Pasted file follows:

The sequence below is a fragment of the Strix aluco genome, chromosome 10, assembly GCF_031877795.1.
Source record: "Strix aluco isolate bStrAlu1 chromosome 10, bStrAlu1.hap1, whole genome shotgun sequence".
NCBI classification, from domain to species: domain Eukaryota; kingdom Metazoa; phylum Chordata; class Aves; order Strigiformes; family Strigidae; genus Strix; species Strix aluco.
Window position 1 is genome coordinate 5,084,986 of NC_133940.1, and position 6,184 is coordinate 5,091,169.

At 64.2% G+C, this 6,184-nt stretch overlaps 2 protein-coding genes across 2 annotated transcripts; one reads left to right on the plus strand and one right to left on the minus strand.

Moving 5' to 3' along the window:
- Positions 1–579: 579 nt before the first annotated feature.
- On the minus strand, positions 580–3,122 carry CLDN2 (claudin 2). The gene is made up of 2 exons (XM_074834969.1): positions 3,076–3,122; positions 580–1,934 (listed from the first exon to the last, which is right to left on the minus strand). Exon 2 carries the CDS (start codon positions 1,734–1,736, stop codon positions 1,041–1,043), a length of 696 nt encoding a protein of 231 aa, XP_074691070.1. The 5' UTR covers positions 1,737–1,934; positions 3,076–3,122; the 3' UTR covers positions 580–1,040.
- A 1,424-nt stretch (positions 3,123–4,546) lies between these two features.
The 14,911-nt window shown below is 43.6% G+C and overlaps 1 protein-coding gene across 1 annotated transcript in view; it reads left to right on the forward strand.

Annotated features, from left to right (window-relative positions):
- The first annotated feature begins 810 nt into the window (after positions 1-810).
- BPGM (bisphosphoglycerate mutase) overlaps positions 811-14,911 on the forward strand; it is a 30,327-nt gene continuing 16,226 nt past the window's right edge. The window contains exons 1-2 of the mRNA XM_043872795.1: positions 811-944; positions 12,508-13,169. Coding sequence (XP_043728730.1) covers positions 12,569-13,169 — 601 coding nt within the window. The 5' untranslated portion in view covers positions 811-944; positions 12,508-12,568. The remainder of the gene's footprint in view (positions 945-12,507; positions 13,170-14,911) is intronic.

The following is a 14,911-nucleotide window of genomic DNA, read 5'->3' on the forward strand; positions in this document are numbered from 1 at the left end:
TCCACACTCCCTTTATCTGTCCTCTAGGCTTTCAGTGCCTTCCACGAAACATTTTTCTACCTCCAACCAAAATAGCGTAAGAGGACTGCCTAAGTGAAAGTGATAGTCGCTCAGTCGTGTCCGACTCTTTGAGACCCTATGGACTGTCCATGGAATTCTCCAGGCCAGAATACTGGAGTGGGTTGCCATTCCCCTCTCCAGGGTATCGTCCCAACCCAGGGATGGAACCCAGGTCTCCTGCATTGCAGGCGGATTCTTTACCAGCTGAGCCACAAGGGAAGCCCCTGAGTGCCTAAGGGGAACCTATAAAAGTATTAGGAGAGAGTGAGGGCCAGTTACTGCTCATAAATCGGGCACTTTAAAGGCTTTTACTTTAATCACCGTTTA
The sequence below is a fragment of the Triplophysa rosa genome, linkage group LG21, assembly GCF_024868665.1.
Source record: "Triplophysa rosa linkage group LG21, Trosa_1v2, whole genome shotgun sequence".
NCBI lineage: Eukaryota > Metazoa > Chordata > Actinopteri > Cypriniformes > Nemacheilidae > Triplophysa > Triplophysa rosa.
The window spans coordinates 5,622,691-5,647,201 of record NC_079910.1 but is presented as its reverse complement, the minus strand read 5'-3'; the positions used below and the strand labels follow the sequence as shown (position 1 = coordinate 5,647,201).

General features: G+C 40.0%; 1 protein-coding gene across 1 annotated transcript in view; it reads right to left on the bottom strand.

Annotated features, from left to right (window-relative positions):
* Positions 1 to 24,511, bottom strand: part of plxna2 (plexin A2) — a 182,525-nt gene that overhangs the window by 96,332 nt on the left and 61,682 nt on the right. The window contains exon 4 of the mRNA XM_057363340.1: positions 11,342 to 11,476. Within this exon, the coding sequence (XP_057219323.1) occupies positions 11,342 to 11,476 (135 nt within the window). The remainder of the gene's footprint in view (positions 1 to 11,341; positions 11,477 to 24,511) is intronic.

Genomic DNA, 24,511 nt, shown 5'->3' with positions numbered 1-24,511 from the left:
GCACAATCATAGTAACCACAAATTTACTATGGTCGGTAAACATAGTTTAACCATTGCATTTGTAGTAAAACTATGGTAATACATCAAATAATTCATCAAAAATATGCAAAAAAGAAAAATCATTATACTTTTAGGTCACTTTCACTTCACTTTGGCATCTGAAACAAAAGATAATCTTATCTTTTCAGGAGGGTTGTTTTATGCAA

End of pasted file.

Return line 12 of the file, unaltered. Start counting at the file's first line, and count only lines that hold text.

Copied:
- The first annotated feature begins 810 nt into the window (after positions 1-810).